Petrol forecourts are switching to electric – as the demand for charging points increases. With sales of electric vehicles continuing to rise, a petrol forecourt in Hampshire is preparing for a plug-in future.
Electric vehicle charging company InstaVolt has installed two rapid charging stations on Lee-on-the-Solent Service Station. They’re the first public rapid EV chargers to be installed in Lee-on-the-Solent and will be able to take cars to 80% charge within just 30 minutes.
Oli Lodge, managing director of Rusdene Services, which owns and operates the petrol station, says the growth in electric vehicle sales has prompted him to adapt for the future.
“As a petrol forecourt, we didn’t want to bury our heads in the sand and wait until it was too late to adapt. It seems not a day goes by without another car manufacturer unveiling plans for new electric models and the Government is clearly backing EVs with plans to bans sales of new petrol and diesel cars by 2040. Adopting this technology early and providing rapid chargers will allow us to cater for the rising number of electric vehicle drivers on the South’s roads.”
The chargers have been installed for free by fellow Hampshire company InstaVolt. InstaVolt installs, owns and operates the chargers at no cost to Rusdene Services. It even pays Rusdene Services a rental income in return for leasing them space on which to house the chargers.
It’s welcome news for large fuel retailers and motorway services, which may soon need to install electric vehicle chargers on their premises under the new Automated and Electric Vehicles Bill.
Some forecourt owners have expressed concern about the cost implications, with a report by consultancy firm Rapleys indicating the cost to the industry could easily exceed £250 million.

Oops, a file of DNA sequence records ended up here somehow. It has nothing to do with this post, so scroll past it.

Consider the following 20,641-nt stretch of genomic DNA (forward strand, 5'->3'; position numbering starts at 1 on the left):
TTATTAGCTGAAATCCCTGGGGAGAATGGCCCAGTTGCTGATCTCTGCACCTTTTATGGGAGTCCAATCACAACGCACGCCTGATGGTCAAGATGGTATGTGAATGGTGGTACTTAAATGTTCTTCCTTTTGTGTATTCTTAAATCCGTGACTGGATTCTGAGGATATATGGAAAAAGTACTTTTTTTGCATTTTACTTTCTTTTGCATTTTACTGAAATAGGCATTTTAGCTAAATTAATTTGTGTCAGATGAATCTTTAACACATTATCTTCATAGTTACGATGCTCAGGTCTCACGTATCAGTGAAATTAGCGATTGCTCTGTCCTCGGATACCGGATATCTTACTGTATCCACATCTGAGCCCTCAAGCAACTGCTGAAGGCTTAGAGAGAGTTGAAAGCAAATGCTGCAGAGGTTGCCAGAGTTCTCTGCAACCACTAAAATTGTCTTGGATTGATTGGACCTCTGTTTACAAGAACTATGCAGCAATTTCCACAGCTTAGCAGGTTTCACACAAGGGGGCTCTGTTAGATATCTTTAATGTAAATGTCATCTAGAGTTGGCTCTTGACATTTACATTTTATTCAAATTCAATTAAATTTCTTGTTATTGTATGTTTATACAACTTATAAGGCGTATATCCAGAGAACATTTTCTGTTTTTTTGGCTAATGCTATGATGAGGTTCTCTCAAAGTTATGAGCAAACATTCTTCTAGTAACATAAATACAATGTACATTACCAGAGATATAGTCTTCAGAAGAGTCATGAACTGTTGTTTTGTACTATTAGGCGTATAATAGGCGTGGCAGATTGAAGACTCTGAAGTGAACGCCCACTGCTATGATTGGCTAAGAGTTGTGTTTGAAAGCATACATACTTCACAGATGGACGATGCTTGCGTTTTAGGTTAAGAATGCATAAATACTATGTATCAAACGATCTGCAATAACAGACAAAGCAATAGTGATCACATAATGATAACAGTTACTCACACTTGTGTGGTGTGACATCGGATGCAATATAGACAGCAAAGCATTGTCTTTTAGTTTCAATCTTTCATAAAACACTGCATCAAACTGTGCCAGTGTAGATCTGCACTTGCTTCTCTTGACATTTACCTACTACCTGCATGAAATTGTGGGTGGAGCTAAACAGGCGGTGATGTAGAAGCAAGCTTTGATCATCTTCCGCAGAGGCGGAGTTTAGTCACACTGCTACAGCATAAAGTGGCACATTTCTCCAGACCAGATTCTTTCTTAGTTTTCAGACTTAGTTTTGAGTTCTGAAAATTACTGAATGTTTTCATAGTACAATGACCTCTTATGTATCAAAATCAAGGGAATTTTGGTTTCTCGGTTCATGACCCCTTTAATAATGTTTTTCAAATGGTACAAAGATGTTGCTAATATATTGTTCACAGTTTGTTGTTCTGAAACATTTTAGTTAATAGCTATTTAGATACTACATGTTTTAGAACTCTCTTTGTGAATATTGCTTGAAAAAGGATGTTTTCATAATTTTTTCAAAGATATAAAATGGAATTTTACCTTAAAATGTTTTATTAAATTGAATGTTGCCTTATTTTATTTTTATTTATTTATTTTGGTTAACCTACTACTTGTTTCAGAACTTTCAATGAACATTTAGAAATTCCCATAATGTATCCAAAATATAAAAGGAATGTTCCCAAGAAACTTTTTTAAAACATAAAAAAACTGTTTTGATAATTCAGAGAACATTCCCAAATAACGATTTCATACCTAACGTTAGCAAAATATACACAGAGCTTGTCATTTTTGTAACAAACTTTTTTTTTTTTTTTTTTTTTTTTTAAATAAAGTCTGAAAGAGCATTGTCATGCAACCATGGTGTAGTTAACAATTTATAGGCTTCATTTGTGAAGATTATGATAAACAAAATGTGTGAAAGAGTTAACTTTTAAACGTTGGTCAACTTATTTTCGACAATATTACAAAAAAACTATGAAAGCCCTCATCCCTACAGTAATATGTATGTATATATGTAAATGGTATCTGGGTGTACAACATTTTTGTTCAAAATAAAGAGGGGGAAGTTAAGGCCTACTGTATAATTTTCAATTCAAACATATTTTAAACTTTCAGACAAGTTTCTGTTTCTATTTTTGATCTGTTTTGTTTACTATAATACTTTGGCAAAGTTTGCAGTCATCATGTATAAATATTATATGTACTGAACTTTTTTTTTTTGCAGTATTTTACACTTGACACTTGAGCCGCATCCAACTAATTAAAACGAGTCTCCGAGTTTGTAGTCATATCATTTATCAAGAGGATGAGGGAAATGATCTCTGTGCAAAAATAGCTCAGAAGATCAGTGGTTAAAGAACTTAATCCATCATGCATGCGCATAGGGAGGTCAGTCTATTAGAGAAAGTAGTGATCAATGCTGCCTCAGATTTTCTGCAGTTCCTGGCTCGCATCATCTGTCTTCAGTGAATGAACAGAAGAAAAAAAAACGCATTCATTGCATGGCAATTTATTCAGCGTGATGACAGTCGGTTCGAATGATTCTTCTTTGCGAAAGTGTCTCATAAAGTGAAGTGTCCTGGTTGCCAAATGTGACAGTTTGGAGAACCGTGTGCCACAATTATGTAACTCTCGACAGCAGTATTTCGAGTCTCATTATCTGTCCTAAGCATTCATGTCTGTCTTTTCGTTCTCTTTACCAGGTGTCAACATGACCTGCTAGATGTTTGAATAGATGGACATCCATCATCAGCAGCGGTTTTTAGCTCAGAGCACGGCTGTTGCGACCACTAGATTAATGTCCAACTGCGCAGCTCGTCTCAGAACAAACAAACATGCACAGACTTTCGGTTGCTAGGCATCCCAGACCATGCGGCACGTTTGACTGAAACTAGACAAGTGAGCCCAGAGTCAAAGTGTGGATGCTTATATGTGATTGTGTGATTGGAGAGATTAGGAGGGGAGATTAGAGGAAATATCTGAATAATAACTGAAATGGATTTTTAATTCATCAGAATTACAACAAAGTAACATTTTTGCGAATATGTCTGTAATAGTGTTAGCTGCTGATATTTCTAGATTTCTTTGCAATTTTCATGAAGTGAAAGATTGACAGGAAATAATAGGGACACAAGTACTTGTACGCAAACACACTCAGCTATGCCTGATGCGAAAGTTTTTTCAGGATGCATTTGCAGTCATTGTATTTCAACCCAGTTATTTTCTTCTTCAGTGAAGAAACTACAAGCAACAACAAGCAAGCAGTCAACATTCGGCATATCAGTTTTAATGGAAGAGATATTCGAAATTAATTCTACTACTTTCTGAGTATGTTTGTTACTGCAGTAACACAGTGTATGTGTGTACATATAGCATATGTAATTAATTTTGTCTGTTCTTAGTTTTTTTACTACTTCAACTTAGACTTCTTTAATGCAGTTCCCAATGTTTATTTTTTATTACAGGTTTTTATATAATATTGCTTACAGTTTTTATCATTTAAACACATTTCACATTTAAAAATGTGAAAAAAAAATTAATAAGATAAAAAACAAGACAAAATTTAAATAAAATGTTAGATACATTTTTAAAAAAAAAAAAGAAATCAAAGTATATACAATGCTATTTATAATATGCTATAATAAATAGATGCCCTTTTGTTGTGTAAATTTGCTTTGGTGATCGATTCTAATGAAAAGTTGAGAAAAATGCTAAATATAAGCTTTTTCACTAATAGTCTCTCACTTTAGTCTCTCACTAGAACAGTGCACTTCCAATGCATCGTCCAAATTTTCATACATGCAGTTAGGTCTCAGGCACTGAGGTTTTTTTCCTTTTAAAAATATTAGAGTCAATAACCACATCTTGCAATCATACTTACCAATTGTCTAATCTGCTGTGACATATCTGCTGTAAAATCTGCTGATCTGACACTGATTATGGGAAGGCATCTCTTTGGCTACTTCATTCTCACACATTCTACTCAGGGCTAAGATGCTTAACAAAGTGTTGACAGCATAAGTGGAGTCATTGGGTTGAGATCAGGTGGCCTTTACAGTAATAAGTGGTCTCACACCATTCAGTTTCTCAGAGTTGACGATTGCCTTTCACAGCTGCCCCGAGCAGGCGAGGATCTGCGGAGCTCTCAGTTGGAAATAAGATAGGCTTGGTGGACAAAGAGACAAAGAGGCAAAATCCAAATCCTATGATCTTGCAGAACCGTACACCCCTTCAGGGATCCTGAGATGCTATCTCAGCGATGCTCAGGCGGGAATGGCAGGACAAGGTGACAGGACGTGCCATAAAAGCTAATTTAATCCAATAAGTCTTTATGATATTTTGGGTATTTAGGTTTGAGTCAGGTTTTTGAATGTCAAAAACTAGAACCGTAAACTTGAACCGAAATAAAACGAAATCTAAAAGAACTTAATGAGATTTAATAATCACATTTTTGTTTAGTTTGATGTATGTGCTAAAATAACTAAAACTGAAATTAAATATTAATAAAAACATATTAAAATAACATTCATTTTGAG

Tim Payne, CEO of InstaVolt, says its work with The Rusdene BP station Lee-on-the-Solent is proof that forecourts don’t need to pay a penny to install EV chargers.
There’s good news for drivers too – the chargers at Lee-on-the-Solent will be available for electric vehicle drivers to use on a subscription free, pay-as-you-go basis. Motorists simply tap their contactless credit or debit card, charge-up and go. Users are charged only for the electricity they use on a per-unit basis. There is no connection fee, minimum charge or monthly subscription fee.
Payne said: “We see petrol forecourts as playing a very important role in the electric vehicle revolution in years to come. Far from becoming defunct as we go electric, we believe forecourts will evolve and provide the same service that they do today, just in a slightly different way. They’ll still be helping people top up and get back on the road. The only difference is motorists will be topping up with electricity instead of petrol or diesel.”
He added that forecourt operators could also see benefits from installing electric vehicle chargers on their sites from increased footfall as EV drivers actively sought out charging points.
The Lee-on-the-Solent Service Station is geared up to cater for EV drivers while their cars charge. The station has its own café, selling hot food and drinks, complete with seating and free Wi-Fi.
Oli Lodge said there were plans to install more rapid chargers at his other forecourts in the South. Rusdene owns and operates another five petrol stations, which will benefit from InstaVolt chargers in coming months.
“It’s been a really easy process installing them so we’re definitely looking to roll out more,” he said. “InstaVolt has taken care of everything from the planning and installation to footing the bill. Installing more really is an obvious choice for us.”